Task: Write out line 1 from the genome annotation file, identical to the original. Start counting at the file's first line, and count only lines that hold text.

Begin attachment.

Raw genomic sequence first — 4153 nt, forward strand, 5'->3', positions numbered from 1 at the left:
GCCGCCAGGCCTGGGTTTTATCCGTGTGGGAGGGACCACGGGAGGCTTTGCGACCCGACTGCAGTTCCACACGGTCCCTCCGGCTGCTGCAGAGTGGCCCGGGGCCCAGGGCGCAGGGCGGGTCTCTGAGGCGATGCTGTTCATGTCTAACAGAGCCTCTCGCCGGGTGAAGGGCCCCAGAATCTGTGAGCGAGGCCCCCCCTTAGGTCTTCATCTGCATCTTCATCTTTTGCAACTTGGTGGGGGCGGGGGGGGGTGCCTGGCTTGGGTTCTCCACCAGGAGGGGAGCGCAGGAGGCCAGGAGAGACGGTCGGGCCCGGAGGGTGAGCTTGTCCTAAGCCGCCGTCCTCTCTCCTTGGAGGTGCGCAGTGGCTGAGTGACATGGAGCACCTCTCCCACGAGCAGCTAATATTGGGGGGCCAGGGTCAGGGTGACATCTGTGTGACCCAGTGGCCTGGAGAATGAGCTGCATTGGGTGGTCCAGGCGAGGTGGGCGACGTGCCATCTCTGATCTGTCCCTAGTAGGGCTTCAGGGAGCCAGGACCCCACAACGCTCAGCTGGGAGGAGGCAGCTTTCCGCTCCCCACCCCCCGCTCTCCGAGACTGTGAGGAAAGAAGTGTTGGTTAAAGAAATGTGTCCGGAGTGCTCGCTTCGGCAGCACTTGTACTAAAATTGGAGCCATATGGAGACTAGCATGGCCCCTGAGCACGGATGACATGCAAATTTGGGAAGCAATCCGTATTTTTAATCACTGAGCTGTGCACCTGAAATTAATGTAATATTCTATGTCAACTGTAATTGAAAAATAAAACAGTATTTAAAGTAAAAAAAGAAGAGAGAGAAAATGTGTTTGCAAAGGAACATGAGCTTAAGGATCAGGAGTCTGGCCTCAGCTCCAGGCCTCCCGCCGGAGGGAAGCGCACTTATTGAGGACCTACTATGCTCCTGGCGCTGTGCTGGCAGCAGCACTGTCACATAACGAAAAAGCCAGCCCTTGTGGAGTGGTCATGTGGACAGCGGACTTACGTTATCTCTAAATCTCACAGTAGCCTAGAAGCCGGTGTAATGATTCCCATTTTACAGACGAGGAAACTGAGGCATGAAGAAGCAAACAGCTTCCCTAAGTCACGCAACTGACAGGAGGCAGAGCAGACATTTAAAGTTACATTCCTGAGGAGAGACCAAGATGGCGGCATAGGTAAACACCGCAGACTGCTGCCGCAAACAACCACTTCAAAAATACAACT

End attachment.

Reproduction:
Raw genomic sequence first — 4153 nt, forward strand, 5'->3', positions numbered from 1 at the left: